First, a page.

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Students at Mountain Home Junior High School are “flying high” thanks to Mountain Home Public Schools’ new Aviation program.
Students, teachers, and members of the Mountain Home Public Schools’ Board of Education gathered in the David and Jeanne Corson Aviation Education Room last Monday to receive updates from MHJH Principal Kyle McCarn and Mr. Douglas Meurer on how the program’s first year is going.
Meurer is a former member of the Baxter County Sheriff’s Office and is officially certified by the FAA through the State of Arkansas to teach aviation to students. Both Meurer’s father and grandfather were Naval aviators, who went on to work for companies like Boeing in the aviation industry.
Students also showed off their flight skills by demonstrating the district’s new flight simulators.
“So, we are in here today, because I thought…. there’s plenty of things we want to show off here at the Junior High, but of course, one of the biggest things we have going is the aviation program that you all have been gracious enough to let us do,” said McCarn. “I thought we would take the opportunity to let you all kind of see what it looks like.”
The MHPS Aviation program got its start in 2022, after members of the Leading Edge Aviation Foundation approached the district over creating an AOPA aviation stem curriculum that would see interested students navigate through a three-year study program that would result in either an FAA drone operator license or a private pilot knowledge test certificate.
The goal of the program was to help introduce interested students to the aviation industry which is currently in need of pilots, mechanics, and air traffic controllers. Boeing, the multi-billion-dollar aircraft production company, estimates that the industry will need as many as 900,000 new commercial and business aviation pilots by 2037.
Roughly 50,000 pilots a year would need to become qualified to fill industry needs. Even more pressing is the need for air traffic controllers. In June of last year, the U.S. Department of Transportation’s Office of Inspector General discovered that 77% of air traffic control facilities in the U.S. were understaffed.
The proposed program was quickly approved by the MHPS Board of Education, which has pushed to open up more learning opportunities to students over the past few years.
Aviation 1, MHJH’s first class, started with 48 students at the beginning of the school year last year. All 48 are expected to roll into Aviation 2 next fall, with a new batch of 50 students showing interest in signing up for next school year’s Aviation 1 class.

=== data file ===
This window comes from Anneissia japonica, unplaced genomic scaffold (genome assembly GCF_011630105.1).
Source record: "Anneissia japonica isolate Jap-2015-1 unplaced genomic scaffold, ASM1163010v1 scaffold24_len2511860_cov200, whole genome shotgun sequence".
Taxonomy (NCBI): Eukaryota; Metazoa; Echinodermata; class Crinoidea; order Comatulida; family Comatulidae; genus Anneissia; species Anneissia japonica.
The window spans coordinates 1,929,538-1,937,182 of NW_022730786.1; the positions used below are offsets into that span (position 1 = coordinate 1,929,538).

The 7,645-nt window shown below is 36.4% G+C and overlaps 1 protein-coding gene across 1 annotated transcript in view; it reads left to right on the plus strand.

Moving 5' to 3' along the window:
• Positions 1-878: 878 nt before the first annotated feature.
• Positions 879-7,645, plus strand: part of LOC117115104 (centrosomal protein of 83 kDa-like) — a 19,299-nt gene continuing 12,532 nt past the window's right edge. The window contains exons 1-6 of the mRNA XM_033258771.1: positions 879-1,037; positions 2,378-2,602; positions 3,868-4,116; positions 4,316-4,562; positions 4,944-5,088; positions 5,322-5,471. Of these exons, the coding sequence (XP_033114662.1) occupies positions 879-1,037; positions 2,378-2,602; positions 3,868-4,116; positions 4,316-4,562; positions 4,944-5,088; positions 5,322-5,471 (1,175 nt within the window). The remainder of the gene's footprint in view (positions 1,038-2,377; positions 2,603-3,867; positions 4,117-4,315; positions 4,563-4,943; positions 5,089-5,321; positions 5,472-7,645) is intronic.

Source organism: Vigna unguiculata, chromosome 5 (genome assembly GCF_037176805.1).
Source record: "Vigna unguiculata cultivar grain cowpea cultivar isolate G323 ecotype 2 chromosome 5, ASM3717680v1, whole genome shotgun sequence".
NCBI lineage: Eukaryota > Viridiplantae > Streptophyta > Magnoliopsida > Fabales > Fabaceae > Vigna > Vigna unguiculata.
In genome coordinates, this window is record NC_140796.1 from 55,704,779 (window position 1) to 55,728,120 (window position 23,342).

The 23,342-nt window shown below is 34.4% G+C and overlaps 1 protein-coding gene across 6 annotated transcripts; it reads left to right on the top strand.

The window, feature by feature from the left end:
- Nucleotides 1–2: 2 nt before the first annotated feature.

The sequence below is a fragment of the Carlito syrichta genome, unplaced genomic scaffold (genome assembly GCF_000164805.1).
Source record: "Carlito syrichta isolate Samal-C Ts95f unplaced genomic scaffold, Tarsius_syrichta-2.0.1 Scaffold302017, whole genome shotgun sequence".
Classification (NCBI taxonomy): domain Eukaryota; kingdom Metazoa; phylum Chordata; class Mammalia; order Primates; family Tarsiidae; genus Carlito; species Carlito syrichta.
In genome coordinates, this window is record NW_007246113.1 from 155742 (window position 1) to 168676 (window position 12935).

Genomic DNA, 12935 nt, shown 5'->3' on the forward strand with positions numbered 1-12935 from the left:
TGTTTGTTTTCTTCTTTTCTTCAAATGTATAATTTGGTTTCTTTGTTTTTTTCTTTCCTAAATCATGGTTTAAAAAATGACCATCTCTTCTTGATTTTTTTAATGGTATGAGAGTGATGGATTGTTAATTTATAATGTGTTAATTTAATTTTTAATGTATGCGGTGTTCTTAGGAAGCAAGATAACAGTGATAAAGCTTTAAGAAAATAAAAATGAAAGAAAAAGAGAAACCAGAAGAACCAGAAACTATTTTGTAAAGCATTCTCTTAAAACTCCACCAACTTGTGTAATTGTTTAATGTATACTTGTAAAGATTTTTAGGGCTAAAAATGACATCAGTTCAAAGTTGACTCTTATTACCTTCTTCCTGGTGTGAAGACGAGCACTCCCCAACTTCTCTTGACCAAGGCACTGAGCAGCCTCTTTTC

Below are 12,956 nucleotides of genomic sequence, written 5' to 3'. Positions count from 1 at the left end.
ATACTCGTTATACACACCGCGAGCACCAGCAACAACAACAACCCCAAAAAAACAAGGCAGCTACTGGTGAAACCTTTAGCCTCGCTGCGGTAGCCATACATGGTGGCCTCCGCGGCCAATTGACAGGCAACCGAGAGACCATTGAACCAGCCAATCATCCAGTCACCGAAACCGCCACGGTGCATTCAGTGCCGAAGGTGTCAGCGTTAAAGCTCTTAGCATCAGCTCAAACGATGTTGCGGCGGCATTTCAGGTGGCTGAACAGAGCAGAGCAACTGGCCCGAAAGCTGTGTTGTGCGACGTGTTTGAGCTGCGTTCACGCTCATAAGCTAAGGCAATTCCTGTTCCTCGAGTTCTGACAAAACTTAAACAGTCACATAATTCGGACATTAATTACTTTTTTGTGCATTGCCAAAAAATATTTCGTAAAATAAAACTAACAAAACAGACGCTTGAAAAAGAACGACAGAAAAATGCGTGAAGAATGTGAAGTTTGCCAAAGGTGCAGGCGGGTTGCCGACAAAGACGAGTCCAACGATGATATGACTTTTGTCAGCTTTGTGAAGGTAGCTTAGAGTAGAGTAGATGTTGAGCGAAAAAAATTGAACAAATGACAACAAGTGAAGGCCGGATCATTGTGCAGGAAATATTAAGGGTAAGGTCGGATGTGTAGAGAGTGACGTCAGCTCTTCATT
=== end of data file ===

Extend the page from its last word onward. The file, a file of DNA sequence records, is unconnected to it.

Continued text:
“I think it will be huge next year,” said Ethan Parracq, an Aviation 1 student who has his sights set on becoming a Marine Corps pilot. “Just see the numbers from ROTC for example. We went from like 70 kids to 105 this year and I hear there’s a bunch that really want to do aviation. Because I know there’s a lot of kids at the high school that just came into ROTC and didn’t know it was here.”
In their first year of studies, students with the MHJH Aviation program spend much of their time learning about the basics of aviation, including things like how to calculate air density and how to safely distribute weight through a plane so that it can take off and land safely.
Students also get some practical aviation tests by having to create working paper airplanes and rockets.
Much of the class is math-focused, with students learning the calculations needed to determine how much fuel they need to reach a destination and how high they can fly in certain atmospheres.
Principal McCarn took a brief moment to highlight some of the student’s math grades before diving into the specifics of the aviation program.
“I really want to brag on our math, folks,” said McCarn when speaking about NWEA MAP testing. “At the beginning of the year in eighth grade, our students were testing about 2.6 points above the national average. Now, at the end of the year, they are about 4.4 points above the national average. In ninth grade, we were about six points above the average in math testing and now we’re nine points above.”
While the program’s first year is wrapping up, Aviation 2 will offer students a split path to take in the program.
The first path will see students putting their time and attention into drone flying, with the goal of earning a drone pilot license by the end of the course.
Drone flying has become extremely popular within the school district after ROTC Chief Jason Williams, a former drone pilot in the U.S. Navy himself, began introducing drone competitions to the district’s ROTC program.